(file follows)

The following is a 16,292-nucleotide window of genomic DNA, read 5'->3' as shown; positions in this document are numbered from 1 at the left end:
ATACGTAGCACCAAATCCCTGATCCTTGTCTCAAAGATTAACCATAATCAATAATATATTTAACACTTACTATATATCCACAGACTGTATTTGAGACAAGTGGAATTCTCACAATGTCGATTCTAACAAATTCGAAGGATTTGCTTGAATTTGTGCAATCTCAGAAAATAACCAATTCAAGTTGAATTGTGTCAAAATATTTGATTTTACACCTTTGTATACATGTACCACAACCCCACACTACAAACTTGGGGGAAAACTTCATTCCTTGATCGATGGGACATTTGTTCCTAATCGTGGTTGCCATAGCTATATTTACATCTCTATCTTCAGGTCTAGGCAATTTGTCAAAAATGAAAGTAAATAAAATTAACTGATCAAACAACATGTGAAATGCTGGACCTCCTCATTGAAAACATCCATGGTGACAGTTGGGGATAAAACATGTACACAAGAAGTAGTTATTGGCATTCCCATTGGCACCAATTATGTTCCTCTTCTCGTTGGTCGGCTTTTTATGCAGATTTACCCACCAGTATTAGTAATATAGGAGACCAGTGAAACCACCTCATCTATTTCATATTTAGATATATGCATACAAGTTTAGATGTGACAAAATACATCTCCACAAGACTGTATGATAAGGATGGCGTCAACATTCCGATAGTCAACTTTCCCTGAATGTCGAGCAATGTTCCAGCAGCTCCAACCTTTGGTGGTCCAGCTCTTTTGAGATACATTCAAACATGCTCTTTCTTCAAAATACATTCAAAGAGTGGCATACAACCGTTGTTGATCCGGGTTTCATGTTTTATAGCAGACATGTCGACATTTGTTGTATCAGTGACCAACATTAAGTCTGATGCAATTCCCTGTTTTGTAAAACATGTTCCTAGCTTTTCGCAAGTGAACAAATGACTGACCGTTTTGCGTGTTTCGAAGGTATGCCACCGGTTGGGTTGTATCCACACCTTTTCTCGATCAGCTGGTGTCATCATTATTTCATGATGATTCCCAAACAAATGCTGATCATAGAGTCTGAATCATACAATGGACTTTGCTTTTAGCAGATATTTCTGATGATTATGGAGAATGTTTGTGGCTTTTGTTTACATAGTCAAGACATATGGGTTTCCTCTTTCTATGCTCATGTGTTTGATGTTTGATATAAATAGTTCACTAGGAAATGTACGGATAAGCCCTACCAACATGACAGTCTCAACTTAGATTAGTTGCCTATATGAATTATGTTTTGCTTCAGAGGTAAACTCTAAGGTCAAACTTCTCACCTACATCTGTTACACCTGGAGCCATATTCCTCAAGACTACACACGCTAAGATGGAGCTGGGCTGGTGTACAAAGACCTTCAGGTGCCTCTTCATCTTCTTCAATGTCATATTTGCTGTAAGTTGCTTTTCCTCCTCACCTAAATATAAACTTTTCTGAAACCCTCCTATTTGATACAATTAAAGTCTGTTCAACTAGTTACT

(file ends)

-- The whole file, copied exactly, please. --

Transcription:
The following is a 16,292-nucleotide window of genomic DNA, read 5'->3' as shown; positions in this document are numbered from 1 at the left end:
ATACGTAGCACCAAATCCCTGATCCTTGTCTCAAAGATTAACCATAATCAATAATATATTTAACACTTACTATATATCCACAGACTGTATTTGAGACAAGTGGAATTCTCACAATGTCGATTCTAACAAATTCGAAGGATTTGCTTGAATTTGTGCAATCTCAGAAAATAACCAATTCAAGTTGAATTGTGTCAAAATATTTGATTTTACACCTTTGTATACATGTACCACAACCCCACACTACAAACTTGGGGGAAAACTTCATTCCTTGATCGATGGGACATTTGTTCCTAATCGTGGTTGCCATAGCTATATTTACATCTCTATCTTCAGGTCTAGGCAATTTGTCAAAAATGAAAGTAAATAAAATTAACTGATCAAACAACATGTGAAATGCTGGACCTCCTCATTGAAAACATCCATGGTGACAGTTGGGGATAAAACATGTACACAAGAAGTAGTTATTGGCATTCCCATTGGCACCAATTATGTTCCTCTTCTCGTTGGTCGGCTTTTTATGCAGATTTACCCACCAGTATTAGTAATATAGGAGACCAGTGAAACCACCTCATCTATTTCATATTTAGATATATGCATACAAGTTTAGATGTGACAAAATACATCTCCACAAGACTGTATGATAAGGATGGCGTCAACATTCCGATAGTCAACTTTCCCTGAATGTCGAGCAATGTTCCAGCAGCTCCAACCTTTGGTGGTCCAGCTCTTTTGAGATACATTCAAACATGCTCTTTCTTCAAAATACATTCAAAGAGTGGCATACAACCGTTGTTGATCCGGGTTTCATGTTTTATAGCAGACATGTCGACATTTGTTGTATCAGTGACCAACATTAAGTCTGATGCAATTCCCTGTTTTGTAAAACATGTTCCTAGCTTTTCGCAAGTGAACAAATGACTGACCGTTTTGCGTGTTTCGAAGGTATGCCACCGGTTGGGTTGTATCCACACCTTTTCTCGATCAGCTGGTGTCATCATTATTTCATGATGATTCCCAAACAAATGCTGATCATAGAGTCTGAATCATACAATGGACTTTGCTTTTAGCAGATATTTCTGATGATTATGGAGAATGTTTGTGGCTTTTGTTTACATAGTCAAGACATATGGGTTTCCTCTTTCTATGCTCATGTGTTTGATGTTTGATATAAATAGTTCACTAGGAAATGTACGGATAAGCCCTACCAACATGACAGTCTCAACTTAGATTAGTTGCCTATATGAATTATGTTTTGCTTCAGAGGTAAACTCTAAGGTCAAACTTCTCACCTACATCTGTTACACCTGGAGCCATATTCCTCAAGACTACACACGCTAAGATGGAGCTGGGCTGGTGTACAAAGACCTTCAGGTGCCTCTTCATCTTCTTCAATGTCATATTTGCTGTAAGTTGCTTTTCCTCCTCACCTAAATATAAACTTTTCTGAAACCCTCCTATTTGATACAATTAAAGTCTGTTCAACTAGTTACT